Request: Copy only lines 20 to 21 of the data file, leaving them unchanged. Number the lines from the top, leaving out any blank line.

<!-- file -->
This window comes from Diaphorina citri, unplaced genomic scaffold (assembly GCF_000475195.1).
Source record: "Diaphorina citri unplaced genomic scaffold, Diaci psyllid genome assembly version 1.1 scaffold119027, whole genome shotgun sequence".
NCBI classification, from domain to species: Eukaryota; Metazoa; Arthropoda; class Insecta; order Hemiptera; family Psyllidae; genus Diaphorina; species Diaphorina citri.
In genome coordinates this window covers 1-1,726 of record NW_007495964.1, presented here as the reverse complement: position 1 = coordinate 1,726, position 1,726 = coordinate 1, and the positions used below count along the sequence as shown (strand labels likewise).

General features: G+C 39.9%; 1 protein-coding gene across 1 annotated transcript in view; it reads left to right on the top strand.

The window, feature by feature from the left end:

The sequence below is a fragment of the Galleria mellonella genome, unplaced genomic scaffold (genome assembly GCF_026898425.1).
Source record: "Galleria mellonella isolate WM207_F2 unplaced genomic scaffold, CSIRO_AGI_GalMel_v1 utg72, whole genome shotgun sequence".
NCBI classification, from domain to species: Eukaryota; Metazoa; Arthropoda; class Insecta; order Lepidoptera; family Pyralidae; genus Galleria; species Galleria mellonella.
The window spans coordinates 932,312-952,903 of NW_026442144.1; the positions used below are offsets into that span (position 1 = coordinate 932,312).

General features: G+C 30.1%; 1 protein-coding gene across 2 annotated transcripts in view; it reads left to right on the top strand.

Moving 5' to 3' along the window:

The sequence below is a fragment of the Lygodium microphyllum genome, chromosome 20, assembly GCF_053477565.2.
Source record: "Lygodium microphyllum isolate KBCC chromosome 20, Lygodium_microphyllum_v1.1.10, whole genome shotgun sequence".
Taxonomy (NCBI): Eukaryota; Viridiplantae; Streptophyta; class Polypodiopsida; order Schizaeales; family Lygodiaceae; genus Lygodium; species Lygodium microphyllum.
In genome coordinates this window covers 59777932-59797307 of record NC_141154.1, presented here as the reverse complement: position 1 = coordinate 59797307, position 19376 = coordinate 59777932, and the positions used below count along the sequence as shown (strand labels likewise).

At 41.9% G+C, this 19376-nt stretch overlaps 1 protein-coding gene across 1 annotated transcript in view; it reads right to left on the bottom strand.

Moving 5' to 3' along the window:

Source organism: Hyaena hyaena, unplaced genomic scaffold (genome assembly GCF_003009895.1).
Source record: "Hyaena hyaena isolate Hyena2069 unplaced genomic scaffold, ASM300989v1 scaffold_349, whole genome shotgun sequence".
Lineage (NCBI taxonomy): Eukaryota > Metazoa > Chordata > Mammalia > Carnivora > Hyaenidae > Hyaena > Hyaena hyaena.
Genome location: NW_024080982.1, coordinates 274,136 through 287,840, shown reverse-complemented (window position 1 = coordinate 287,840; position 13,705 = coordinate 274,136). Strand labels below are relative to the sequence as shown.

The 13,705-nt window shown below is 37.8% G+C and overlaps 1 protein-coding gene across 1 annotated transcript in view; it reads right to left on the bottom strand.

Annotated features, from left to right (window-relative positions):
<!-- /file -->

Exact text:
Source record: "Hyaena hyaena isolate Hyena2069 unplaced genomic scaffold, ASM300989v1 scaffold_349, whole genome shotgun sequence".
Lineage (NCBI taxonomy): Eukaryota > Metazoa > Chordata > Mammalia > Carnivora > Hyaenidae > Hyaena > Hyaena hyaena.